World's first eyeless huntsman spider discovered

August 9th, 2012 in Biology / Plants & Animals
The eyeless huntsman spider © Senckenberg


The eyeless huntsman spider © Senckenberg

A scientist from the Senckenberg Research Institute in Frankfurt has discovered the first eyeless huntsman spider in the world. The accompanying study has been published by the scientific journal Zootaxa.

With a leg span of only six centimetres and a body size of around twelve millimetres, the spider Sinopoda scurion is certainly not one of the largest representatives of the huntsman spiders, which include more than 1100 species. However, it is the first of its kind in the world without any eyes.

“I found the spider in a cave in Laos, around 100 kilometres away from the famous Xe Bang Fai cave,” reports Peter Jäger, head of the arachnology section at the Senckenberg Research Institute in Frankfurt. “We already knew of spiders of this genus from other , but they always had eyes and complete pigmentation. Sinopoda scurion is the first huntsman spider without eyes.”

The regression of the eyes is attributable to living permanently without daylight. This adaptation was also observed in other cave-dwelling spider species by the Frankfurt arachnologist. “The Sinopoda species described demonstrate all kinds of transitions to cave adaptation – from eight functioning eyes to forms with six, four and two lenses, right up to blind spiders,” explains Jäger.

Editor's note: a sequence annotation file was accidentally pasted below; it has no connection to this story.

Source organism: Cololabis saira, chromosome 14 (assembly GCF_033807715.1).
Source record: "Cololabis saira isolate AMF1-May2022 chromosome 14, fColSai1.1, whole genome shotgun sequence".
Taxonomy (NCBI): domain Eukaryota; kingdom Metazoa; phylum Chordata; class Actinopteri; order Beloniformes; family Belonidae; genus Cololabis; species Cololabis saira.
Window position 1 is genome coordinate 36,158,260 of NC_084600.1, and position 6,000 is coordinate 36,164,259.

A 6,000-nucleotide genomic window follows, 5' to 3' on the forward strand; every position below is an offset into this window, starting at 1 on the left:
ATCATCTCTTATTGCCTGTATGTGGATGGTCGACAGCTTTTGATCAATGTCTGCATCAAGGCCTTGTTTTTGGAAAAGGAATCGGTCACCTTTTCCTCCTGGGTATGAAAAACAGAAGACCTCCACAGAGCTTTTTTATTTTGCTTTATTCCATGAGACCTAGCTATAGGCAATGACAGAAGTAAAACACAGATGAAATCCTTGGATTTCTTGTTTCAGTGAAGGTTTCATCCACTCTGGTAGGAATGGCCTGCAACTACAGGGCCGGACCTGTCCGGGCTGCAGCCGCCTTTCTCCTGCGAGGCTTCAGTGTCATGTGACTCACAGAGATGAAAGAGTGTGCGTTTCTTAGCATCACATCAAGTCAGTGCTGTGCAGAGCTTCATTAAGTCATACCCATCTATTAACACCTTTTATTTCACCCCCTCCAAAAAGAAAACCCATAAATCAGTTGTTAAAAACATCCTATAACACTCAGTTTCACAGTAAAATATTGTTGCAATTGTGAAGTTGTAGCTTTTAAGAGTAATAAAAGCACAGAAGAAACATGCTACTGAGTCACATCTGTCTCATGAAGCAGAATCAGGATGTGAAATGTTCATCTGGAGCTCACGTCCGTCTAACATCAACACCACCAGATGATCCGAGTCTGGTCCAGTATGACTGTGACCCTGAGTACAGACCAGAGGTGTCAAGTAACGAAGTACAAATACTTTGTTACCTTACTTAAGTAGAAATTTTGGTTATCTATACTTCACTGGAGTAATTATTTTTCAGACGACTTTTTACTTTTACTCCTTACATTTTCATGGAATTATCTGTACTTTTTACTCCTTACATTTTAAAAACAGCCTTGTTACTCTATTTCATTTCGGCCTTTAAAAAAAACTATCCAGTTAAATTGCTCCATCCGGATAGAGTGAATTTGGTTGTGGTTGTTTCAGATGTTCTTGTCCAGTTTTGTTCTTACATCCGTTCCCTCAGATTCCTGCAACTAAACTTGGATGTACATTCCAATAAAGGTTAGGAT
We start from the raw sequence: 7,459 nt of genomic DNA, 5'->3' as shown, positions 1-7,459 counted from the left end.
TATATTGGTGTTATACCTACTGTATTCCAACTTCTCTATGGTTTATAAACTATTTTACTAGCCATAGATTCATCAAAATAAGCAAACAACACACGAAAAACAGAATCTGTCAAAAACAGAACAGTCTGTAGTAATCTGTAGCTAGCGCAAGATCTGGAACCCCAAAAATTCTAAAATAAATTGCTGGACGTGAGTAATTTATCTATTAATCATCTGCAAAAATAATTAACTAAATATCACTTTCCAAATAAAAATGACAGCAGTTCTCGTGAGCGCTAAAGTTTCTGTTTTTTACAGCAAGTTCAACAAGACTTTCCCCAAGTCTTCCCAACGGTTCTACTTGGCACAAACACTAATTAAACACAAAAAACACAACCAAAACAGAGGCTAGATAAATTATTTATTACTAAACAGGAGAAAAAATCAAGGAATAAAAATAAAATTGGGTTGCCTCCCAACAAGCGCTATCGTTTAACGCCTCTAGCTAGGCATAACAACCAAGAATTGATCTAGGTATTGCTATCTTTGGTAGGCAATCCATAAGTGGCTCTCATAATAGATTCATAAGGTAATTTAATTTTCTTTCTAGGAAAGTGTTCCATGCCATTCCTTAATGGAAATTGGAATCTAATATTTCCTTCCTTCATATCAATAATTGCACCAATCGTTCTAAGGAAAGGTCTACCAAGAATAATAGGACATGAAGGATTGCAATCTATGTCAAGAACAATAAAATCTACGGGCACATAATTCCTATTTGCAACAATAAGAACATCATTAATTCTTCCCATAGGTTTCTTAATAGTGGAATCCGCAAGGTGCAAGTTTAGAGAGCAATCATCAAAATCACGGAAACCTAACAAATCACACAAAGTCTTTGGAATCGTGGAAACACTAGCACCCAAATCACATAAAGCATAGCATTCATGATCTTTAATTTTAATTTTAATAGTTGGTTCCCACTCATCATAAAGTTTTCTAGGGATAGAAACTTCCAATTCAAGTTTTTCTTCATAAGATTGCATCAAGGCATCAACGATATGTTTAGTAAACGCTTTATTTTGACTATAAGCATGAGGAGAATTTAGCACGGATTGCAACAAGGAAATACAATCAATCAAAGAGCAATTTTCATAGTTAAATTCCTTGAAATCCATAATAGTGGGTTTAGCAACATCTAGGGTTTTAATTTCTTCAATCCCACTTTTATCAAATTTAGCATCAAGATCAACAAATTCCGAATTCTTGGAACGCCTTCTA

Front view of Sinopoda scurion. The spider’s eyes are completely missing. © Senckenberg

The spiders are in good company: fish, scorpions and crabs that have adapted to caves have already been found in the caves of Laos.

In total, the Frankfurt spider researchers have described nine new species of the genus Sinopoda. The fact that all of the species have been found in caves confirms the animals’ preference for underground habitats. Because of the small-scale area in which the spider species can be found it is possible to study their adjustment to the cave as a dwelling – the number of eyes present and the visual faculty may possibly shed light on the time of settlement. “Furthermore, the can be used as indicators for the threat to their habitats. These are often endangered by tourism or the exploitation of the limestone rocks to make cement,” says Jäger.

The eyeless huntsman spider was named after the Swiss company “Scurion” that makes headlamps for caves (www.scurion.ch). “Sinopoda scurion is the first that I have named after a company in the context of the Patrons for Biodiversity programme,” explains Jäger. “The headlamps by Scurion help me to illuminate the darkest corners on my cave trips, and thus recognise hazards such as poisonous snakes and scorpions, but also discover very small organisms.”

Provided by Senckenberg Research Institute

"World's first eyeless huntsman spider discovered." August 9th, 2012. http://phys.org/news/2012-08-world-eyeless-huntsman-spider.html